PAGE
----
Tuesday, February 12, 2013

Cazenovia College: Designer Interview

I was contacted last year by Patrick Ormsby, a visual communications student at Cazenovia College, to answer a few questions regarding what it's like to be a graphic designer in the working world.

The following questions and answers were the result of the inquiry:

What is your proudest moment as a designer?
As a designer who takes pride in their work, the most fulfilling thing you can do is to overcome a challenge and be truly pleased with what you've created. In turn, when you are happy with what you've made, your client will see the pride you have in your work, and take that as reassurance in your skills and ability. Learning a new technique, or building a better workflow to expedite your design process can also be incredibly rewarding, and a long-term benefits.

How do you value/measure your results and effectiveness?
Quantitatively, you can measure success in a project by being under budget, on time delivering the final product, and getting positive feedback from the client who requested it. Qualitatively, you can measure your effectiveness in a project by accomplishing any personal goals you set for yourself in regards to trying new styles, learning new design standards and techniques, or whether or not your work holds up over time and across mediums. You can also discern rank by achieving design awards, or placing high in search rankings.

When hiring a person, what are some defining characteristics you or the company look for when in the selection process?
Anyone looking to be considered a serious candidate (for any job) should present themselves as passionate about what they do, eager to learn and grow, be reliable and dependable, and be able to take constructive criticism. Pride in your work is not a bad thing, but you should not sacrifice the happiness of the client because of it.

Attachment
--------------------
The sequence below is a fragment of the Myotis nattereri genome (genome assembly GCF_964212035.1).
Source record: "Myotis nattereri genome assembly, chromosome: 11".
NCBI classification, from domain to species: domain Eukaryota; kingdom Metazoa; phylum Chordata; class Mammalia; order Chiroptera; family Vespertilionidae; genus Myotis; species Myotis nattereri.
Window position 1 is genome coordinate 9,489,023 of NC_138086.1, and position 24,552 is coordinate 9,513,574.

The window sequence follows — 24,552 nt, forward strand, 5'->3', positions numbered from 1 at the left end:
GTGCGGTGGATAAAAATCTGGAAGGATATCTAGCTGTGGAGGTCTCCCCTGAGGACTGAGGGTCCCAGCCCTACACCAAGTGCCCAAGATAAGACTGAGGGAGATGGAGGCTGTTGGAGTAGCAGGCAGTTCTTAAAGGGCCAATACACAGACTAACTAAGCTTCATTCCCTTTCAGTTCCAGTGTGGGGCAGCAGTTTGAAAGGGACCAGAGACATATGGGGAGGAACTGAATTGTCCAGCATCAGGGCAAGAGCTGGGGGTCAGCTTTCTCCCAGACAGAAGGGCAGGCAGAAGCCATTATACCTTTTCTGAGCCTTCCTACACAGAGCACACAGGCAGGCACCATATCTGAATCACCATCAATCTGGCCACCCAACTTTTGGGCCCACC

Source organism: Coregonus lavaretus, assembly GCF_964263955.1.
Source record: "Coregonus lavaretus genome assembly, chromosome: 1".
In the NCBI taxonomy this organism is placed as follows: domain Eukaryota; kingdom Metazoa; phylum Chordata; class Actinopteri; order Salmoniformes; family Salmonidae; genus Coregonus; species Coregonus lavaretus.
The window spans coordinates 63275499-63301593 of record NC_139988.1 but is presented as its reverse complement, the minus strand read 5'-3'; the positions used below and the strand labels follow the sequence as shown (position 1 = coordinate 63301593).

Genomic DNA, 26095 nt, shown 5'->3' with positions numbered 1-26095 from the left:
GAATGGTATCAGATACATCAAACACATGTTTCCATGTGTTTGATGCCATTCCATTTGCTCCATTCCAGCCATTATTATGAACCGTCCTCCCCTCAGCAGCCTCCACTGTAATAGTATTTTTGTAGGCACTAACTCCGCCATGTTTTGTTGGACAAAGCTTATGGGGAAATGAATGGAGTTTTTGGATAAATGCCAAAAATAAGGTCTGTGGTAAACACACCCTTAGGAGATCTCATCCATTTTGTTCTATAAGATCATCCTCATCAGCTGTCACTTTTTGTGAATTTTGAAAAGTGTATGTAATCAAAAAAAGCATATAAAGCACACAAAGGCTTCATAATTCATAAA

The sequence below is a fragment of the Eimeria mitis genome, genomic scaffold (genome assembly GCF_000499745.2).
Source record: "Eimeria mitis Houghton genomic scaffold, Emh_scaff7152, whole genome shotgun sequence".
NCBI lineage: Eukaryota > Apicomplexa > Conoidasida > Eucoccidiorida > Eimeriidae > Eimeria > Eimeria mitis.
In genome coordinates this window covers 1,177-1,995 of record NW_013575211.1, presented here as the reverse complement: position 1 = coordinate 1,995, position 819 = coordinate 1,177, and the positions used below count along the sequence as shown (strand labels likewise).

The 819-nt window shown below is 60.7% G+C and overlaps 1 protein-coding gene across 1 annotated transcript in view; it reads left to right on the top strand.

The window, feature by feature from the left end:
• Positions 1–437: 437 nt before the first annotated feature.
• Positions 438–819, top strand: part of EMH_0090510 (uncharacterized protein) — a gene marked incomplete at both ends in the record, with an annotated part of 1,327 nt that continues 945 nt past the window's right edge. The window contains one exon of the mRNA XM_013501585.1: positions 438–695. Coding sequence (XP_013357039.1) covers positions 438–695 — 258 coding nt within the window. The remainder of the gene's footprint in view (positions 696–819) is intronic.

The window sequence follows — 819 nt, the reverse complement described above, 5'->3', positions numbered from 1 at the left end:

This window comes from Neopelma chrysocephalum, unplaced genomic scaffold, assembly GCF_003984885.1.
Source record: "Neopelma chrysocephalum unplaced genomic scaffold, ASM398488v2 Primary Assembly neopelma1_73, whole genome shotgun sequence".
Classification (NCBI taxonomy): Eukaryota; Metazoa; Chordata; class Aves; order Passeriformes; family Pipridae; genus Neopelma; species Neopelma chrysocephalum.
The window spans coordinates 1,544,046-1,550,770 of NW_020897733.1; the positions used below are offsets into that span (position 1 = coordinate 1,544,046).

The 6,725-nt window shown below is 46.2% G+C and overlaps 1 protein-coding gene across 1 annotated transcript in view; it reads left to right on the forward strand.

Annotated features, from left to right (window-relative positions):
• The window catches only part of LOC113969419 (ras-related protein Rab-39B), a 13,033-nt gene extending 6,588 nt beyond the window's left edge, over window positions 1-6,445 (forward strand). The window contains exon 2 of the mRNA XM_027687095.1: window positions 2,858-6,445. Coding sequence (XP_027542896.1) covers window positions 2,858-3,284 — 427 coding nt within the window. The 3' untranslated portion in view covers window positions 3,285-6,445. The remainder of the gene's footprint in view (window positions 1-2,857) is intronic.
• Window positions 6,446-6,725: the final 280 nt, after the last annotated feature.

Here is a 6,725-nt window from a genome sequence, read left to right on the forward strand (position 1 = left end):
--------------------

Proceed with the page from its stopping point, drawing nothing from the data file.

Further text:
What weaknesses in a person’s skill set make them unappealing in the business?
Design is about communication through visuals, and without clear, continual communication between yourself and the client, you can create large gaps that result in distrust from the client, an inaccurate final product, and unhappy clients. Good communication is key.

What are some common misconceptions about working in the design field?
When I tell people that I'm a "graphic designer" a majority of the time they immediately perk up about a friend of a friend who needs a website or logo, and expect special treatment because they know you. As a designer, you have the right to fire clients who are rude to you, you have the ability to say no to people who want something but are not willing to pay you, and you should never take anything other than a written contract before any work is done or retainer payment is made. Always be polite in handing off any bad news to clients who want something for nothing, as word of mouth is a powerful thing, and can cripple you if not handled correctly. The industry is highly competitive, fast-paced, constantly evolving with new interactive/mobile media, and you really need to keep up with the latest trends in order to stay on top/in the game.

What other advice would you have for me in my next steps as a student, and one day a worker, in the graphic design field?
If you're serious about becoming a designer, do your research as to what type of design you're really good at, what type you're adequate at, and what type you need to work on. Having more than one design skill refined is a good thing, and makes you more versatile, which in turn makes you more valuable to a company. Being a "Jack of all Trades" isn't a bad thing, but make sure you take the time to focus on making your skills more refined in order to have a leg-up in highly competitive interviews. This also gives you another area to fall back on if there isn't a job readily available for what you originally planned.

Don't forget to have fun either.

There are great online resources for designers to check out what others are doing, read up on new technology, and explore the professional world of design:

No comments:

Post a Comment